Pioneering corporations are putting the new software through its paces. Nearly one-quarter of large corporations already have some Web services in place, according to Giga Information Group. Merrill Lynch & Co. (MER), for instance, has hundreds of Web-service projects under way--including electronic alerts when new research is published. "For Merrill Lynch, it's probably the most fundamental technology bet we'll make," says John A. McKinley Jr., the firm's chief technology officer.
The potential reward is untold savings in time and money and a major boost in productivity. Web services are based on industry standards so that all the services can speak to one another. That keeps companies from having to cope with pricey, proprietary software that can cost 10 times as much as Web-service software. At the same time, companies are able to automate mundane tasks. "This is about automation--replacing manual processes with machine processes," says analyst Ted Schadler of Forrester Research Inc. "It's poised to revolutionize the way people solve business problems."
For all the excitement, though, this is apt to be a slowpoke revolution. While Merrill Lynch and Microsoft are revving their engines, any wholesale transformation of computing is still years away. Even some industry leaders say Web services are more a fad than a fundamental shift. "The computer industry is like women's clothing--except it's more fashion-driven," quips Lawrence J. Ellison, chairman of database maker Oracle Corp. (ORCL) He believes Web services will be important but aren't likely to be world-changing. Some corporations are skeptical, too. A December survey of companies by Forrester Research showed one-third had no plans to adopt the technology.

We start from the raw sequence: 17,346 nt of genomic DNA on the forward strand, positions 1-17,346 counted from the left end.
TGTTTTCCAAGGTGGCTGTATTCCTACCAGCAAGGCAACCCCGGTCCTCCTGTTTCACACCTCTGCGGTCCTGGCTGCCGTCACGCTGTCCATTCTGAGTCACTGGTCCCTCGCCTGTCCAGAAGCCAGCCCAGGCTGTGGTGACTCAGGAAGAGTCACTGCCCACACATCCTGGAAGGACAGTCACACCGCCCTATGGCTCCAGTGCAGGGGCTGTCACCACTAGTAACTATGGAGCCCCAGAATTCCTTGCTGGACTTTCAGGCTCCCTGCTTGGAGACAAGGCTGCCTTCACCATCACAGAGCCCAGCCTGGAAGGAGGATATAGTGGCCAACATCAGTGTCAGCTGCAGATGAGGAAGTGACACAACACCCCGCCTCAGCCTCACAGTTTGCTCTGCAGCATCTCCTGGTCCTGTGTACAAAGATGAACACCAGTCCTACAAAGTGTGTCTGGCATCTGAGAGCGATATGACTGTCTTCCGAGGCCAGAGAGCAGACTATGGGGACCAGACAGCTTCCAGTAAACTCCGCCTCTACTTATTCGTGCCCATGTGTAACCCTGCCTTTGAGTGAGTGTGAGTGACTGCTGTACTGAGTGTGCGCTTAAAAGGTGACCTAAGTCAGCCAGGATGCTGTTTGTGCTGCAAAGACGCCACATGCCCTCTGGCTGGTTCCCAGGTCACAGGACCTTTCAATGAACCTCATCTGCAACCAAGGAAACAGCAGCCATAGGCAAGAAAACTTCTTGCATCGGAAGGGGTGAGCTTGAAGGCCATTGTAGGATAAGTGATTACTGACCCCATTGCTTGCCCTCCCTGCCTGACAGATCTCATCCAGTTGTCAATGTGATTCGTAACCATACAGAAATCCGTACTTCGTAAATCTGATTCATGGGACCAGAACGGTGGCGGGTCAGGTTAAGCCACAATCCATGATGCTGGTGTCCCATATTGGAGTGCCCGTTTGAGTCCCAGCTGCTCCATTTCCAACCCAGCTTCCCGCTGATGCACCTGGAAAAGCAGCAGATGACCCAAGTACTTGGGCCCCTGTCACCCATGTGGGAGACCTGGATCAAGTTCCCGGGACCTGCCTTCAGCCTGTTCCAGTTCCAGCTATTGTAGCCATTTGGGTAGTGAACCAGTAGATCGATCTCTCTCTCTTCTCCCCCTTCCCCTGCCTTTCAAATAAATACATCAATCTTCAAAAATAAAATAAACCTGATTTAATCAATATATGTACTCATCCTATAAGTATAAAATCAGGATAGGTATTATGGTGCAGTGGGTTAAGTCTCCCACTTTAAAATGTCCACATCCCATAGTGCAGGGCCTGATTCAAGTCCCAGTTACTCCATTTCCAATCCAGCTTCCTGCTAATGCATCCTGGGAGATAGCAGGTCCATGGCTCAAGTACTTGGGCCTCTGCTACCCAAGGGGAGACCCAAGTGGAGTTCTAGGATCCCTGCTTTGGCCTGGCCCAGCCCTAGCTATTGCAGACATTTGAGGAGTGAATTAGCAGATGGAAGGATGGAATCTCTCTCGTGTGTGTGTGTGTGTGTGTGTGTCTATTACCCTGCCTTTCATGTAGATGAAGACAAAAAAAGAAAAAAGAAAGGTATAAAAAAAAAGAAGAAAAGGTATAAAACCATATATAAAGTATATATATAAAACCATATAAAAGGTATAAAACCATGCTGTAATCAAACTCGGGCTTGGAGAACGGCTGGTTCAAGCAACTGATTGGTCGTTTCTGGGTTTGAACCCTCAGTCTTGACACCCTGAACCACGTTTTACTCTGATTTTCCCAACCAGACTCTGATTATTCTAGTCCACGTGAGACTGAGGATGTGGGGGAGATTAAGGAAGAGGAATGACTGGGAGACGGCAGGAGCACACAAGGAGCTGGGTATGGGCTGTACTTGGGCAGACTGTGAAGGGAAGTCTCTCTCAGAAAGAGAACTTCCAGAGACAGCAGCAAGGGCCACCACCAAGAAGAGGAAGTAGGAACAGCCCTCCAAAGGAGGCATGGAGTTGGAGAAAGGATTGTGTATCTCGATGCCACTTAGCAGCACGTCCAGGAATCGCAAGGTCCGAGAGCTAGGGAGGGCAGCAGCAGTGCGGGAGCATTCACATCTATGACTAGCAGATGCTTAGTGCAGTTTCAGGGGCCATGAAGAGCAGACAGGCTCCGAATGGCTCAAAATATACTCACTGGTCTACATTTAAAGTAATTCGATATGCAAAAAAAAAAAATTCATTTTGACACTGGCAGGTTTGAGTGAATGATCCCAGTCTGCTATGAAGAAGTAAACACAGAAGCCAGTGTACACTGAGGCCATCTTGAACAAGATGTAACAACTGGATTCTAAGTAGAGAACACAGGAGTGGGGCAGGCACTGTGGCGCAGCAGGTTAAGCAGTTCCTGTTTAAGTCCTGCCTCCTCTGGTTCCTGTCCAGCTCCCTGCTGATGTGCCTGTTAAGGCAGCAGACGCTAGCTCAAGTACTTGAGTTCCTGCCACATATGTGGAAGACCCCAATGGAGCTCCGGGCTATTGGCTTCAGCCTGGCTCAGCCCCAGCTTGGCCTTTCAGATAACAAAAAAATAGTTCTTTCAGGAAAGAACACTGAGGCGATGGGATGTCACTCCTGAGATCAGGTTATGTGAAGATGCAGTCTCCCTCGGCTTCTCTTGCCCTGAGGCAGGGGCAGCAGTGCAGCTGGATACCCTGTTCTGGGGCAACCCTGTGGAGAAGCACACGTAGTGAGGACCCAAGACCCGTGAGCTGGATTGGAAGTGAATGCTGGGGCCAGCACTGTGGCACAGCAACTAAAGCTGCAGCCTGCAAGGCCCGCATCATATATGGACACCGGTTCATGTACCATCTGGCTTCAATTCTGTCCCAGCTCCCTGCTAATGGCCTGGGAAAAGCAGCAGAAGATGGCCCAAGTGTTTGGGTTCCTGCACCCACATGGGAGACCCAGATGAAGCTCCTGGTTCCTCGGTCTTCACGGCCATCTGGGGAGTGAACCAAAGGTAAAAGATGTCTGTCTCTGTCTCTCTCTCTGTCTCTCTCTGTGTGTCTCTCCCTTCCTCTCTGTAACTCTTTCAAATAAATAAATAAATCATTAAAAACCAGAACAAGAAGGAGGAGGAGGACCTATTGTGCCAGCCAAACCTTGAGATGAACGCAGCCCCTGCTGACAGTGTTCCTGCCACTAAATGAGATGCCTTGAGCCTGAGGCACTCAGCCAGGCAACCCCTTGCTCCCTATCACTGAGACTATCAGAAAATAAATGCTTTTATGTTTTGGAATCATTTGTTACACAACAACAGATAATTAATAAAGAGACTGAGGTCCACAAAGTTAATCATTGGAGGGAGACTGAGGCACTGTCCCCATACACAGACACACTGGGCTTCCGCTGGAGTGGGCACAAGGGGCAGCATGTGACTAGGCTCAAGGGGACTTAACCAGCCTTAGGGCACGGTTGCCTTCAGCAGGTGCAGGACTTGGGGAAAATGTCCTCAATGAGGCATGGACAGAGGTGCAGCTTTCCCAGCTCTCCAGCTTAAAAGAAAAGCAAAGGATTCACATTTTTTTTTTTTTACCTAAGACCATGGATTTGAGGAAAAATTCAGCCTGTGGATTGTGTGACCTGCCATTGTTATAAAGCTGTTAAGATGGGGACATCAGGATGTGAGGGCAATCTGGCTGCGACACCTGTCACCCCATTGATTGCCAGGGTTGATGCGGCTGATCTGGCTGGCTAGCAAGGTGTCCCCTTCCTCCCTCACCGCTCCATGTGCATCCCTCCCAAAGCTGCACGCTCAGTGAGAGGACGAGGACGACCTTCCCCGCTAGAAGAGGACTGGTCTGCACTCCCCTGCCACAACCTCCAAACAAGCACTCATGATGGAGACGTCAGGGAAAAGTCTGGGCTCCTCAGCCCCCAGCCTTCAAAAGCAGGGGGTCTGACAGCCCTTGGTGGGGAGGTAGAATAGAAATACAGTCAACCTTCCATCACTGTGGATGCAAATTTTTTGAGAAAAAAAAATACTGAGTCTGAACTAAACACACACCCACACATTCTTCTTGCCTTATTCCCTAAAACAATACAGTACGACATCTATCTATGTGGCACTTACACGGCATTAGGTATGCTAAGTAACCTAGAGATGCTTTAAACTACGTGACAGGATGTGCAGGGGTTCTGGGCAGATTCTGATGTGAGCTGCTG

Why the reluctance? For Web services to be trustworthy, the Net has to operate as reliably as the telephone system. That means it's always on--no breakdowns of server computers and networks. All those behind-the-scenes handoffs must work as advertised. And it has to be difficult for bad guys to break in. A survey of 400 corporate tech managers by Evans Data Corp. in December found that 45.5% of them consider security to be the biggest obstacle in Web-services projects.
Bottom line: Web services are immature. The root technology, called XML, is only the first step to ensuring that computers can communicate freely. XML is an alphabet for computers, and, as everyone who travels in Europe knows, knowing the alphabet doesn't mean you can speak Italian or French. Each industry--from retailing to construction--will have to create specialized XML-based vocabularies, and some are dragging their feet. "There's enormous potential here, but you don't change the construction industry overnight," says Ronald Beaver, chief information officer at Otis Elevator, where new elevators tap Web services to alert maintenance people at the first sign of trouble.